Date of Graduation
The underground mining industry is dependent upon the implementation of an engineering design and strategy to adequately and safely control the surrounding rock mass, with support of the roof rocks being of the greatest concern. Primary roof support systems use mechanical structures, such as roof bolts, roof trusses and cable bolts, to stiffen and control the roof rocks. Each of these systems requires the drilling of a small-diameter hole into the roof which is used to insert the mechanical structure. The structures are designed for specific geological and geotechnical characteristics and the more information that can be collected on these characteristics the greater the possibility of success for controlling the roof rocks. Roof rock characteristics are only known by the industry on a widely-spaced pattern even though most rock sequences in sedimentary basins exhibit closely-spaced facies changes which often are accompanied by significant changes in physical properties of the rock mass. These rapid changes in physical properties are often responsible for failures in the roof rocks and many times inadequate roof support strategies are applied because of this lack of knowledge. With the recent developments in microprocessor monitoring and control technologies, the monitoring of the roof drilling operation can be accomplished in a real-time and continuous basis. The data collected during the drilling operation, primarily the forces necessary to accomplish the destruction of the rocks, thrust and torque, and the velocities of the drilling operation, penetration rate and rotational velocity, can be used to provide insights into the physical characteristics of the mine roof. A research program was implemented to develop a methodology for characterizing the roof rock properties based on the drilling parameters (thrust, torque, penetration rate and rotational velocity) that are used in routine roof bolt drilling systems. The monitoring and control system was developed by J.H. Fletcher & Co. and was fitted to a twin-boom roof bolter. A series of experiments was conducted to determine the relationships between the drilling parameters and the geotechnical roof rock properties including the presence of fractures, joints and voids, the locations of rock layer boundaries and the strength of the rocks. The experiments were conducted in a laboratory and used a series of specially designed rock structures that simulated conditions found in mine roof strata. The relationships between the drilling parameters and the characteristics of interest were defined and a general model was developed that simulates the interactions between the drill bit and the rock and provides insight into the physical properties of the rocks being drilled.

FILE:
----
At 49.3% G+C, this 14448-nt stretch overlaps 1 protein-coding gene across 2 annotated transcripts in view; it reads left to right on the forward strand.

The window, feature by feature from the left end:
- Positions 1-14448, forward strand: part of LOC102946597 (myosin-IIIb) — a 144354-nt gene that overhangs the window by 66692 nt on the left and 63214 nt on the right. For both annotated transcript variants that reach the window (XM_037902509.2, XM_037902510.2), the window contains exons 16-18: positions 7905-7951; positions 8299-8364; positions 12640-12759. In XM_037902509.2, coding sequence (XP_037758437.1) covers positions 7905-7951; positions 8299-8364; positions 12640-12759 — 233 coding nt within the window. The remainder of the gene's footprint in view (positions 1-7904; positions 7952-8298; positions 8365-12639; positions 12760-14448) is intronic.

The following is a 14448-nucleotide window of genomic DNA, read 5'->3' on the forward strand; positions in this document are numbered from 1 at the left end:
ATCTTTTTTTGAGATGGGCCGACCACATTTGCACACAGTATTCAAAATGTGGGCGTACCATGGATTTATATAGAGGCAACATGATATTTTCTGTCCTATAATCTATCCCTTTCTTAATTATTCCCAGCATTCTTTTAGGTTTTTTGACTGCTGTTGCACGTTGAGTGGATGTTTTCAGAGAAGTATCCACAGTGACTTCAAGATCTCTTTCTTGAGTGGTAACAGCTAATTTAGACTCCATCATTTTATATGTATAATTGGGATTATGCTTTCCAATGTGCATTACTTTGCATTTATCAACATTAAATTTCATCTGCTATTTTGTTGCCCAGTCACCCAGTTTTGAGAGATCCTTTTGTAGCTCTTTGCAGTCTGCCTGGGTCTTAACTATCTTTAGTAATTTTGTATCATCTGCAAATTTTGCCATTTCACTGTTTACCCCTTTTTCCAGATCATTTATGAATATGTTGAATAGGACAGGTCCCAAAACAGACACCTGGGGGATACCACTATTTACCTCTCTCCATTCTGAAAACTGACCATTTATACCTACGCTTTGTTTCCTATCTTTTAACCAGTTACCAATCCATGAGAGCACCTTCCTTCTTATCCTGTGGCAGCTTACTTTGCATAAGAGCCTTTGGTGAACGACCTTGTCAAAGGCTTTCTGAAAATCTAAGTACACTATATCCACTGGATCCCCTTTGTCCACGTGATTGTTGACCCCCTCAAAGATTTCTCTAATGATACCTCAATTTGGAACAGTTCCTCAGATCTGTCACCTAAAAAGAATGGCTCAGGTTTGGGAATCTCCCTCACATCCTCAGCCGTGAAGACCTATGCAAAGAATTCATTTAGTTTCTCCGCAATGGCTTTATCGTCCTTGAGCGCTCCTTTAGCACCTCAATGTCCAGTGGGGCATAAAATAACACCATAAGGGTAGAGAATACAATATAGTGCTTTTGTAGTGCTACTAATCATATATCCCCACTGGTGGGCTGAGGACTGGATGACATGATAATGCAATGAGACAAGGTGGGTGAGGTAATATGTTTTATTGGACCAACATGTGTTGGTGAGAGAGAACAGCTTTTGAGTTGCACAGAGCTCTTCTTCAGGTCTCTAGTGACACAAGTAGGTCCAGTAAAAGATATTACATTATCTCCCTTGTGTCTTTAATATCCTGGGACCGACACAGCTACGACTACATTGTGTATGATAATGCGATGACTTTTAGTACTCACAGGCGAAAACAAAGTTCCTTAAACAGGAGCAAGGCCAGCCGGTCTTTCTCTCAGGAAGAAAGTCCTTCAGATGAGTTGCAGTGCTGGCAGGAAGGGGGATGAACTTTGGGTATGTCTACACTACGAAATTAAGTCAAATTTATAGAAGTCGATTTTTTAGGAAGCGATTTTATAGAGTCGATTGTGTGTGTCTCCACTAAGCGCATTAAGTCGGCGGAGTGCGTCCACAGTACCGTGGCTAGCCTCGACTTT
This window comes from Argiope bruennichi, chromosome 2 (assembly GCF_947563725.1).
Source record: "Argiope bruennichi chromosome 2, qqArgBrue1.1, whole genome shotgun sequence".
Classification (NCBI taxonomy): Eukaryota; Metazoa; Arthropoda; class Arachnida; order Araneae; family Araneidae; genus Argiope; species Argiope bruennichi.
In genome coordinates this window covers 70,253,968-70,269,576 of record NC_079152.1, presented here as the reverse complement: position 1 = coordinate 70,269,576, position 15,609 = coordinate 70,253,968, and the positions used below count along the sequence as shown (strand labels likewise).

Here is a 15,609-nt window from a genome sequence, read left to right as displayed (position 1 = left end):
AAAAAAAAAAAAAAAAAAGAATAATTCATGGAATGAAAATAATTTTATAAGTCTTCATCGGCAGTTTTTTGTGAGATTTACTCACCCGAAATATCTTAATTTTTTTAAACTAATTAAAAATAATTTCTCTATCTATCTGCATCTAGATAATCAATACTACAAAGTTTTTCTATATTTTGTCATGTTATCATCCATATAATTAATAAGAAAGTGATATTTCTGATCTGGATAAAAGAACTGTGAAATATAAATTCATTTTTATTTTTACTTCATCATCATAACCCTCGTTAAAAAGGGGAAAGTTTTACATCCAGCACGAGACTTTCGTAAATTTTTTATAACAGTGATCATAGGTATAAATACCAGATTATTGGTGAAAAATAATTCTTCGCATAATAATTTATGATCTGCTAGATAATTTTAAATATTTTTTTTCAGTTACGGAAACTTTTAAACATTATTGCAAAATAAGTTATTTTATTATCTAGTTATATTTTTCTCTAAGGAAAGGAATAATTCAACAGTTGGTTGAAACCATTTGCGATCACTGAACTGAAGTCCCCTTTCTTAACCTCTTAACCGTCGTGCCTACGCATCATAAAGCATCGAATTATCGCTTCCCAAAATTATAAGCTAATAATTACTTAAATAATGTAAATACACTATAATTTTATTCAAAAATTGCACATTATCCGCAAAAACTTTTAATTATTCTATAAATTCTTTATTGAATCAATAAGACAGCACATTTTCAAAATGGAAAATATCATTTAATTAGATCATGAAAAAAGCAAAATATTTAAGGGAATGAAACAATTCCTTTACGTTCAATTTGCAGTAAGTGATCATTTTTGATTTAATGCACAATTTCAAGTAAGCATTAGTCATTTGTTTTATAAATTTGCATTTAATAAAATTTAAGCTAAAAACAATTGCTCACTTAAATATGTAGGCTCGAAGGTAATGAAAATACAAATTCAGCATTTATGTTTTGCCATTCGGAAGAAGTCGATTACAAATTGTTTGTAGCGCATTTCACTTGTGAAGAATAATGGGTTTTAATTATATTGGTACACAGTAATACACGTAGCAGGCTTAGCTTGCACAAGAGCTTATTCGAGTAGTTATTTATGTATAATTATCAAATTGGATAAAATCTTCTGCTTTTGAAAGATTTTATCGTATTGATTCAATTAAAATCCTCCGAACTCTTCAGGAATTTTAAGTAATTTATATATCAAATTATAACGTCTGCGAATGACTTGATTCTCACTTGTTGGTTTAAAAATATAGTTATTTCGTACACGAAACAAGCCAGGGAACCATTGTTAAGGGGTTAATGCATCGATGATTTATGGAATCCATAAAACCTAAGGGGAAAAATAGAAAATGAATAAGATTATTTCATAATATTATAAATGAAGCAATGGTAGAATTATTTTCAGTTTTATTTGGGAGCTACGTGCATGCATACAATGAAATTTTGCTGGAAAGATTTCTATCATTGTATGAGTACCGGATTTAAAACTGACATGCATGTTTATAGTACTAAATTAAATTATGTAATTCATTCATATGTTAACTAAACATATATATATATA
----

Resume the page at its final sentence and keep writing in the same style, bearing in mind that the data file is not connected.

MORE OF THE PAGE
Finfinger, Gerald Lee, "A methodology for determining the character of mine roof rocks." (2003). Graduate Theses, Dissertations, and Problem Reports. 8849.